Lefko: National perception of Seahawks reveals ‘great unknown’ for 2023
Jul 21, 2023, 12:24 PM
(Ezra Shaw/Getty Images)
Training camp is just days away, and the Seattle Seahawks head into the season full of optimism, with the expectation that last year was simply a taste of what’s to come.
There has been an exodus of talent out of the NFC and the Seahawks seem poised to ascend towards the top tier of contenders in the conference. To do that requires closing the gap on the San Francisco 49ers, who have established themselves as the kings of the NFC West and one of the best teams in the NFL.
Our perception is that the Seahawks have made significant strides toward that upper echelon. But the reality might be different.
Here is the disclaimer before we dive into this (and predictably will get as responses by people who don’t take the time to read this article and simply look at the headline): Rankings are inherently biased. No matter the credibility of the people ranking players or teams it comes down to personal experience and observation.
Yet, the larger the sample size the better chance of showing a true representation of what is being conveyed – in this case the best players in the league right now at each position. ESPN’s Jeremy Fowler outlined the process to me and Brady Henderson Tuesday morning on Brock & Salk Show.
That is why ESPN’s positional rankings hold so much weight. Coaches, GM’s, league execs, and players are the ones making the picks, along with additional film study and interviews conducted by ESPN’s NFL staff.
Like it or not, this is the mindset of the league at large and when laid out alongside the 49ers the results are especially jarring:
• DK Metcalf: No. 8 wide receiver
• Bobby Wagner: Honorable Mention linebacker
• Tariq Woolen: Honorable Mention cornerback
• Quandre Diggs: Honorable Mention safety
• Noah Fant: Honorable Mention tight end
• Ken Walker: Honorable Mention running back
• (Jordyn Brooks, Geno Smith, Tyler Lockett, and Dre’Mont Jones in the “received votes” category)
San Francisco 49ers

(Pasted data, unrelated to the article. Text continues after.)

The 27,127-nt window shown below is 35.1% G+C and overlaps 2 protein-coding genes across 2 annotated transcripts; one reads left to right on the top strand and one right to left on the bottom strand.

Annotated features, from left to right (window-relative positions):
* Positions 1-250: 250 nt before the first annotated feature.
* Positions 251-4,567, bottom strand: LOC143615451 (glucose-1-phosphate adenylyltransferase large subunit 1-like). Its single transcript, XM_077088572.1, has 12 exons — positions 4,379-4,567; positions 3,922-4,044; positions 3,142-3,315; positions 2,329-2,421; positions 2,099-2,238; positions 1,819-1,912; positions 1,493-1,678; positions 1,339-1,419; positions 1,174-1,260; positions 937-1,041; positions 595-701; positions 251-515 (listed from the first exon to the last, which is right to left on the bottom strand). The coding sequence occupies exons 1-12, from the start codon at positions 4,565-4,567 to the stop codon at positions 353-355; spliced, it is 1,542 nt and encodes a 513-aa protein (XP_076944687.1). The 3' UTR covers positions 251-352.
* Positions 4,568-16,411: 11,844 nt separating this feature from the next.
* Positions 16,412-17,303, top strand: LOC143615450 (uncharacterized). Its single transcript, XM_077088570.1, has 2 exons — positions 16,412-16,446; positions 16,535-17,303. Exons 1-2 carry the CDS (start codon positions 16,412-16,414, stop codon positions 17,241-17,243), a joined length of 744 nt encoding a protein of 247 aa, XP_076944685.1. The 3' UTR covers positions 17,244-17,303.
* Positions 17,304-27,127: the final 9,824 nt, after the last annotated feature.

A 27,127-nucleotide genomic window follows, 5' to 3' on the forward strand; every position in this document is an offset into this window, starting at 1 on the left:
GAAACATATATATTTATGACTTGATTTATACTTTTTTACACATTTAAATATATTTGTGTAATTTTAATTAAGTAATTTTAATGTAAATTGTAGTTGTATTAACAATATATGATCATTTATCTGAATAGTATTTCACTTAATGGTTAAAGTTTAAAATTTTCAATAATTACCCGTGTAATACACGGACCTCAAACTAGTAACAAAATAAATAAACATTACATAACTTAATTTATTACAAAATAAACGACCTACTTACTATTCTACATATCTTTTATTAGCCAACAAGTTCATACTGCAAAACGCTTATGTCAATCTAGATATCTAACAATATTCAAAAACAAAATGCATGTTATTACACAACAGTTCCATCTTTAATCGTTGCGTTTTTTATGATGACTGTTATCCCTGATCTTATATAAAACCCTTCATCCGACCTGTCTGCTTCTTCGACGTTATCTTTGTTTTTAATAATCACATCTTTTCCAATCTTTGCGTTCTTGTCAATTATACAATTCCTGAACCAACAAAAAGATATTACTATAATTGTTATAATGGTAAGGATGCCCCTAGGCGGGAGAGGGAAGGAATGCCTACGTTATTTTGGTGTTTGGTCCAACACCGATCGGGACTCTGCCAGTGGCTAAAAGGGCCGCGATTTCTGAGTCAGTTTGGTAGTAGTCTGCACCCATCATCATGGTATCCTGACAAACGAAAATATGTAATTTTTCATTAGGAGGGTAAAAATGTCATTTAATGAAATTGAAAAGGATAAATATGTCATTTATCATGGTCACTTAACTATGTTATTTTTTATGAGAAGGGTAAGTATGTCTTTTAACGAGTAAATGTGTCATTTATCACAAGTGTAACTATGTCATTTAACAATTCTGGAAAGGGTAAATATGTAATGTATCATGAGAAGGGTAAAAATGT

• Trent Williams: No. 1 offensive tackle
• Christian McCaffrey: No. 2 running back
• George Kittle: No. 2 tight end
• Nick Bosa: No. 1 edge rusher
• Fred Warner: No. 1 linebacker
• Dre Greenlaw: No. 10 linebacker
• Javon Hargrave: No. 5 defensive tackle
• Talanoa Hufanga: No. 9 safety
This is why banking on potential and expected growth can be dangerous. Logically, the Seahawks SHOULD be better. It’s the second full season as a starter in this offense for Geno Smith, there are more weapons around him, and on defense the secondary depth is the envy of many teams around the league.
And yet…it isn’t always as easy as we make it out to be. Unfortunately, a cross-sport comparison seems appropriate right now, and we don’t have to go far to find one.
The Mariners and Seahawks had nearly identical 2022 seasons, right down to losing to a hated division rival in the playoffs. The expected leap hasn’t occurred for the Mariners this season and they have watched nearly all of their key young contributors regress this year. The Seahawks also had an unexpected surge to the playoffs, fueled in a large part by rookies. That is the great disparity that these rankings highlight: The 49ers are a low-risk mutual fund, the Seahawks a volatile stock.
To reach that next level the Seahawks will need their draft class to replicate what their 2022 counterparts did and for the core of established veterans they do have to play at a high level. Luckily, these positional rankings seem to have ignited a fire within the leaders of this team. Oh, you think these are meaningless rankings that have no effect on the field? Don’t tell that to Metcalf or Diggs, who has on Brock and Salk on Wednesday.
“End of the day we we’re a playoff team, and we just added more talent this offseason,” Diggs said. “For us, I mean maybe it’s not just about one person, two people, it’s about a whole team and that’s the way we’re going to look at it.”
Perhaps this is the motivation they need, the “bulletin board material” that drives a team to find uncommon ground, beyond the limits of what even elite athletes can push themselves to do. The NFL is built on teams finding competitive edges wherever possible and for the Seahawks to reach the next step in getting back to a Super Bowl the will of the team could help players reach their full potential, become greater than the sum of its parts, and turn expectations into reality.